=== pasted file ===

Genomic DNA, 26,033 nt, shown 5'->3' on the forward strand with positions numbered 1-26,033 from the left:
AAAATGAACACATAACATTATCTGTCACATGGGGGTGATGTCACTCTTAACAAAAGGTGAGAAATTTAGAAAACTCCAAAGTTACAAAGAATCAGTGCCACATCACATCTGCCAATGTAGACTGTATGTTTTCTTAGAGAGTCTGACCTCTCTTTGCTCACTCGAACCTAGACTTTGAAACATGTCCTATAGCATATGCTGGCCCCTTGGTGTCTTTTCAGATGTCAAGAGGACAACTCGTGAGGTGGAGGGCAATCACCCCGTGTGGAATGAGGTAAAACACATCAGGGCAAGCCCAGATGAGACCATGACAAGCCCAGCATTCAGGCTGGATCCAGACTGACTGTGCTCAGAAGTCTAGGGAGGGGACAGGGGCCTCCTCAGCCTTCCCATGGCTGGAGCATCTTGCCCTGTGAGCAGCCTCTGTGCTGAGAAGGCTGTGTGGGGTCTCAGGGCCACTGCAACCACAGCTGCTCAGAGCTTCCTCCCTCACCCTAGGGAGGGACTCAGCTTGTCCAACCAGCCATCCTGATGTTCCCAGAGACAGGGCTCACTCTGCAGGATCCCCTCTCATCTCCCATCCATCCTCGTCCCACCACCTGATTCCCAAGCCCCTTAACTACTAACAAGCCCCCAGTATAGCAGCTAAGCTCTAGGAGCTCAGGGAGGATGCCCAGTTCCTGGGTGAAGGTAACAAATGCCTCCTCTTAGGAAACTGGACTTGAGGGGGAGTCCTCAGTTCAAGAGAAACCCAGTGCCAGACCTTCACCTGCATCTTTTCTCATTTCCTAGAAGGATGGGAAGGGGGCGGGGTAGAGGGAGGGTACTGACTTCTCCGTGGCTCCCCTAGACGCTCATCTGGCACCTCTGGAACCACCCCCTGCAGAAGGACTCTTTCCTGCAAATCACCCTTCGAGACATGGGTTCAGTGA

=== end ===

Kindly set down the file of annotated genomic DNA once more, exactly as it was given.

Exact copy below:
Genomic DNA, 26,033 nt, shown 5'->3' on the forward strand with positions numbered 1-26,033 from the left:
AAAATGAACACATAACATTATCTGTCACATGGGGGTGATGTCACTCTTAACAAAAGGTGAGAAATTTAGAAAACTCCAAAGTTACAAAGAATCAGTGCCACATCACATCTGCCAATGTAGACTGTATGTTTTCTTAGAGAGTCTGACCTCTCTTTGCTCACTCGAACCTAGACTTTGAAACATGTCCTATAGCATATGCTGGCCCCTTGGTGTCTTTTCAGATGTCAAGAGGACAACTCGTGAGGTGGAGGGCAATCACCCCGTGTGGAATGAGGTAAAACACATCAGGGCAAGCCCAGATGAGACCATGACAAGCCCAGCATTCAGGCTGGATCCAGACTGACTGTGCTCAGAAGTCTAGGGAGGGGACAGGGGCCTCCTCAGCCTTCCCATGGCTGGAGCATCTTGCCCTGTGAGCAGCCTCTGTGCTGAGAAGGCTGTGTGGGGTCTCAGGGCCACTGCAACCACAGCTGCTCAGAGCTTCCTCCCTCACCCTAGGGAGGGACTCAGCTTGTCCAACCAGCCATCCTGATGTTCCCAGAGACAGGGCTCACTCTGCAGGATCCCCTCTCATCTCCCATCCATCCTCGTCCCACCACCTGATTCCCAAGCCCCTTAACTACTAACAAGCCCCCAGTATAGCAGCTAAGCTCTAGGAGCTCAGGGAGGATGCCCAGTTCCTGGGTGAAGGTAACAAATGCCTCCTCTTAGGAAACTGGACTTGAGGGGGAGTCCTCAGTTCAAGAGAAACCCAGTGCCAGACCTTCACCTGCATCTTTTCTCATTTCCTAGAAGGATGGGAAGGGGGCGGGGTAGAGGGAGGGTACTGACTTCTCCGTGGCTCCCCTAGACGCTCATCTGGCACCTCTGGAACCACCCCCTGCAGAAGGACTCTTTCCTGCAAATCACCCTTCGAGACATGGGTTCAGTGA